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Wayfinding: What It Is And Why You Need It

Being able to find a location has never been easier. You can drive to anywhere in the country door to door with a sat nav, or find a lost phone to the exact square footage with smart phone applications. Modern technology will get you so far, but once you arrive at your whereabouts, then what? What happens when you show up for a hospital appointment and only know the name of the ward, or your ticket to the cup final has your stand number on but you’ve never been to the stadium before? Us Brits are often too shy to ask for help or too proud to ask for directions.

Wayfinding signage is put in place to guide people who are in unfamiliar surroundings to their exact destination, whether that be at a sportsground, work office or doctor’s surgery. Perhaps the most famous example of wayfinding is the London Underground.

Somewhere like a sports venue will often have a couple of large signs around the ground with an overhead view of the stadium. Things such as stand names, bars and toilets will all be pointed out on these so you know in which general direction to head. Once you’re in the vicinity of your destination, there will be more signage to lead to you exactly where you want to go.

The same principle is used for the NHS all around the country. For example the wayfinding shown in the image below is one that Identity have installed in Canterbury for the St Martins site. It is a modular panel and post system with inserts that can be moved and removed to accommodate new panels should ward names change, be moved or new wards are built.

The importance of wayfinding signage cannot be overlooked. Feeling lost in an unknown place is a horrible feeling, but simple signage such as the NHS version with ward names and arrows is a perfect way of guiding people to their final destination. It could not be made much simpler and as previously stated, will get you that little bit further than technology can.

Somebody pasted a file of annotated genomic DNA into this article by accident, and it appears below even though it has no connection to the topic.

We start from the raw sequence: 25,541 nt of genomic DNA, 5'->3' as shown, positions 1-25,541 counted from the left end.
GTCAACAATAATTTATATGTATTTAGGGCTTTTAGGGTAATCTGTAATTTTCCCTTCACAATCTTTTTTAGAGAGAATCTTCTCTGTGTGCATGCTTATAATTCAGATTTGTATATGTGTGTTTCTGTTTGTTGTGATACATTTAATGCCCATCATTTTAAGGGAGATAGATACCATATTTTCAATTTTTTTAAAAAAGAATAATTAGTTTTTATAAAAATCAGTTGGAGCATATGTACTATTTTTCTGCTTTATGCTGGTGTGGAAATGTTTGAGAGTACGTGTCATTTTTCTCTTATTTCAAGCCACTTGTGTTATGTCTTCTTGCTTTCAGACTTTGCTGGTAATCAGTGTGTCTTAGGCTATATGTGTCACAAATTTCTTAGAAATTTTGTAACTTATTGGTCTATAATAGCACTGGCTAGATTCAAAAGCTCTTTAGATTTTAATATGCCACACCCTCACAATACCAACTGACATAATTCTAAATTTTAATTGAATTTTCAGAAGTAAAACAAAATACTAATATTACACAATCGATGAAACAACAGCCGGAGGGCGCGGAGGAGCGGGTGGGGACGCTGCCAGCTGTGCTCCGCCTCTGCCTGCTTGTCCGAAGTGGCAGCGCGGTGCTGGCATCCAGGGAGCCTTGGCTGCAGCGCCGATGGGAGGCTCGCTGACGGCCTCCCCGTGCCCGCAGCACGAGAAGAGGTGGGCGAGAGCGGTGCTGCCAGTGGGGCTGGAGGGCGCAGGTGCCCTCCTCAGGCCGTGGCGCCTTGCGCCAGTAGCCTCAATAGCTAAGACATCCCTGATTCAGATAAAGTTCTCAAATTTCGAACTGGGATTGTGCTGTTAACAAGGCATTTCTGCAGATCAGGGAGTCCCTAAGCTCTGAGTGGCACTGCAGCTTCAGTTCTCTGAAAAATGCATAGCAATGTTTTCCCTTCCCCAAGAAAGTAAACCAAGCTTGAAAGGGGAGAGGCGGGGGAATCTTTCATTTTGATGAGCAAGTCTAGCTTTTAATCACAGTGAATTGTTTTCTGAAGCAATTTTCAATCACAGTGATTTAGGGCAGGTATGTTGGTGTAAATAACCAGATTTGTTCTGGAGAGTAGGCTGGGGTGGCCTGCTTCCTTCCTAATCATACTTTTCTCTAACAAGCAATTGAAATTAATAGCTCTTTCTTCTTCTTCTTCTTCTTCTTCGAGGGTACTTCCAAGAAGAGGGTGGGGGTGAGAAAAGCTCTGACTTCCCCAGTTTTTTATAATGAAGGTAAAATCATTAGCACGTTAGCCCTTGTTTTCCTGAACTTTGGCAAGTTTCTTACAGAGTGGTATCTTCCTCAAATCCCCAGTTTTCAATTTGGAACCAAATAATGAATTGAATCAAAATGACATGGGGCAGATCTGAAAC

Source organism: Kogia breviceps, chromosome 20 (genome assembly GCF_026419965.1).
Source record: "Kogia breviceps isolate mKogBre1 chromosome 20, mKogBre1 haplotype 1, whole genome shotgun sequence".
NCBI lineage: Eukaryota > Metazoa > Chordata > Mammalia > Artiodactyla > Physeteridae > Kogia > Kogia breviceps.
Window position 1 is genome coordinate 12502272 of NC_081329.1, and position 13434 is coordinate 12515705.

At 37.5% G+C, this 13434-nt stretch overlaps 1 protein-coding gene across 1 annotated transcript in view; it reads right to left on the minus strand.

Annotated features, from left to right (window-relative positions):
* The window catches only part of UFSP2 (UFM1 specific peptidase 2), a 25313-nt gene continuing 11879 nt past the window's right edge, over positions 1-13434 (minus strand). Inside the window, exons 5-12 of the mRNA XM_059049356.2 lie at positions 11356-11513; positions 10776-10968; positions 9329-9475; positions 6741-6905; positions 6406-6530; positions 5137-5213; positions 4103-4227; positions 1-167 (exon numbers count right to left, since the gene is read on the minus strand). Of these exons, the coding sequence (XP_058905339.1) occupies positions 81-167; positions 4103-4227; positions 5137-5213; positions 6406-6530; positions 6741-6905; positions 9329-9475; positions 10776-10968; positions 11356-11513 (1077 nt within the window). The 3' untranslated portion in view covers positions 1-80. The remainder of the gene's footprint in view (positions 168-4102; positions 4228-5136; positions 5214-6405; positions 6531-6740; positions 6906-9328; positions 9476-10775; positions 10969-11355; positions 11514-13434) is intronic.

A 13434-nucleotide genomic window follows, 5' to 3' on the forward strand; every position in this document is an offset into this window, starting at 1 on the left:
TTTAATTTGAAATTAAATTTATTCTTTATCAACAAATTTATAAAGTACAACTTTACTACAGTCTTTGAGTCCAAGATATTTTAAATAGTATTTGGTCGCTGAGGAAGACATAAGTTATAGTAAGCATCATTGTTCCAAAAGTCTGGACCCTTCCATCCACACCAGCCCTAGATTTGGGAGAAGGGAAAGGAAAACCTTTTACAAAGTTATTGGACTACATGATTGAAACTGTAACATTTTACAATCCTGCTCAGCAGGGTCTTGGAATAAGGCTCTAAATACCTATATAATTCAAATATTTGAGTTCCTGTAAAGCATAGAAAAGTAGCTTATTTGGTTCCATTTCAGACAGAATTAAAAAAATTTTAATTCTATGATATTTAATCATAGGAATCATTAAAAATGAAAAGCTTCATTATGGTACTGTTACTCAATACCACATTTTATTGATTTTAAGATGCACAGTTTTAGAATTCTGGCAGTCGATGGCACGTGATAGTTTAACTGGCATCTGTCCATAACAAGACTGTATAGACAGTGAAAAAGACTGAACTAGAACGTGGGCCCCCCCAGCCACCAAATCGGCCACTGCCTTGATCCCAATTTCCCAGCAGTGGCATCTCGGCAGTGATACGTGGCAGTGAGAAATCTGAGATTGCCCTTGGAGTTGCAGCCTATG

Identity have very recently installed some large format wayfinding signage for HT White in Eastbourne. The use of the company logo is included on the sign to keep with the branding of the existing signage that was on the building. Identity also produced and installed the unit number ‘12’ as seen on below. A common factor for signage on industrial estates is to have the number on both sides of the building as often there are a couple of access points, so there is a need to be seen from all approaching angles.

It is important to understand that should you and your company require wayfinding signage, just because you know where something is, that doesn’t mean everyone will be able to find it. The smallest details must be taken into account. If a lay person needs to find your office, they need to be able find your office, and not wander into the toilets or kitchen first. The easier you are to find, the easier it is for people to do business with you.

Top tips:

  • Keep it simple: Using simple right, left, forward and back arrows are much easier to follow than arrows with multiple directions on.
  • Match your brand: Try to match your wayfinding signage to your existing branding. Keeping the same typeface and colours makes you more recognisable to customers who know your brand already, while making you appear more professional to those that don’t.
  • Do your research: Do your customers think you’re easy to find? Not necessarily just your building, but your depot or offices. Ask them the questions and if they think you need better signage.
  • Be Specific: Use simple wording throughout and perhaps utilise ‘you are here’ on larger sites/areas.
  • Consistency: If you need a couple of signs around your facility, use the same wording for each place. Having ‘warehouse’ on one sign and ‘storage’ on another sign is no good to anyone.